Treaty Land Entitlement
Find out about the Treaty Land Entitlement process and settlement agreements in Canada.
Treaty Land Entitlement process
First Nations who did not receive all the land they were entitled to under treaties signed by the Crown and First Nations, can file a Treaty Land Entitlement (TLE) claim with the Government of Canada. TLE settlement agreements are negotiated between First Nations and the Government of Canada, typically with the participation of provincial/territorial governments. The federal government must adhere to treaty obligations to provide the promised amount of reserve land to treaty First Nations.
Generally, a TLE settlement agreement specifies an amount of land that a First Nation may either purchase on a willing buyer-willing seller basis, or select from unoccupied Crown land, or both in some cases, within an agreed to acquisition or selection area.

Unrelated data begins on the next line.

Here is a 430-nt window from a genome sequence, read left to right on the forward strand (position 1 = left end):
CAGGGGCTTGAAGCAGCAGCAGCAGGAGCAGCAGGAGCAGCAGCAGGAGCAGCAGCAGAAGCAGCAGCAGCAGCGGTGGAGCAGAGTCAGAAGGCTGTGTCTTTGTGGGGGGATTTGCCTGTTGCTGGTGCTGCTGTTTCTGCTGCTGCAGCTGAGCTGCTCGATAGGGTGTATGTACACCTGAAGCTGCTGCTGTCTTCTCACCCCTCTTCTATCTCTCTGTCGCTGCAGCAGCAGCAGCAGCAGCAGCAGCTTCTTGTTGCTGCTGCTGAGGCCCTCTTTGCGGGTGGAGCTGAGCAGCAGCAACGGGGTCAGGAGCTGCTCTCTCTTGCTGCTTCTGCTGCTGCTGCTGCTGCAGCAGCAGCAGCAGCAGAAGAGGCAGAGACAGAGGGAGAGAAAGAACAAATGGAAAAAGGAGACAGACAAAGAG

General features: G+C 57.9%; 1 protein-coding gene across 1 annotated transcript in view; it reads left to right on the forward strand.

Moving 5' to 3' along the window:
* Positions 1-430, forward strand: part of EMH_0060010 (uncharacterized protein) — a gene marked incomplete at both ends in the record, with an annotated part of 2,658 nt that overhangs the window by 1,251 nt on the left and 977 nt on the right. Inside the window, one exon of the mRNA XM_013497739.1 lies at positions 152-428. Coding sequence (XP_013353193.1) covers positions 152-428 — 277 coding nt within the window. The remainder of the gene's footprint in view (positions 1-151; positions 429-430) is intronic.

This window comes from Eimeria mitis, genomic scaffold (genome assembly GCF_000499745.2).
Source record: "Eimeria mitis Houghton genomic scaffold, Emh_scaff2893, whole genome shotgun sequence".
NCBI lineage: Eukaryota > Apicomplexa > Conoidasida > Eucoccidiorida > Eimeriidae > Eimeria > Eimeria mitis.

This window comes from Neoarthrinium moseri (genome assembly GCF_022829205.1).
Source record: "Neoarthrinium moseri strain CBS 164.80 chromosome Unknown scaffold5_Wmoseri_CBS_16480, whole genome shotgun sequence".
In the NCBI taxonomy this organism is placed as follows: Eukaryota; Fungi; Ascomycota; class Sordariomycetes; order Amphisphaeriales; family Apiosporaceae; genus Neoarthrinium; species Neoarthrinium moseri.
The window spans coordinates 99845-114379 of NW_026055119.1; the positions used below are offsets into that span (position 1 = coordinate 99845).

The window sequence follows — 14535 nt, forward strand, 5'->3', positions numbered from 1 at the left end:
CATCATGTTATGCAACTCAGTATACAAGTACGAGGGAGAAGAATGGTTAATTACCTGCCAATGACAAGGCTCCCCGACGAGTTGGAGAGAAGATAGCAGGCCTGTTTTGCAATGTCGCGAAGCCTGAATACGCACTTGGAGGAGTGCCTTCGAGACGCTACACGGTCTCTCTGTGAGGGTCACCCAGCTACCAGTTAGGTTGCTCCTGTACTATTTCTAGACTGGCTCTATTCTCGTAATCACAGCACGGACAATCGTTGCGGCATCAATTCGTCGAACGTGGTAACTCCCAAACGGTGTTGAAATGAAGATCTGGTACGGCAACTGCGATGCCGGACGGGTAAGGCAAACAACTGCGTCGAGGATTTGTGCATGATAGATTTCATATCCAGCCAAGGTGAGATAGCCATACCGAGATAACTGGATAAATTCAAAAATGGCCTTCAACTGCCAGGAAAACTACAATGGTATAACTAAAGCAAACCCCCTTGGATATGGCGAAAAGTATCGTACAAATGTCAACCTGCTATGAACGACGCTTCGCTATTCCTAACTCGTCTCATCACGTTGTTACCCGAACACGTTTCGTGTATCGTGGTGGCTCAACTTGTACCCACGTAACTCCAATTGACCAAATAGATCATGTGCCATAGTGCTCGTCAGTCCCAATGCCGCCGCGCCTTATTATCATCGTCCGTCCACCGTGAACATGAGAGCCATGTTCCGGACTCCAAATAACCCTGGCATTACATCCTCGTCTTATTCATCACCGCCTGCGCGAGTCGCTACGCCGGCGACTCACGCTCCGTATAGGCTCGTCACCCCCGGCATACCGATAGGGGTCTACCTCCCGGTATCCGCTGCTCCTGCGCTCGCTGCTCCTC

Once purchased or selected, the First Nation may submit a proposal to the Government of Canada for the land to be added to the First Nation's reserve under the Additions to Reserve process.
As of August 2016, some 90 percent of TLE transactions take place in Manitoba and Saskatchewan. The fulfilment of TLE agreements assists in building partnerships and encourages economic development on reserves and in surrounding communities.
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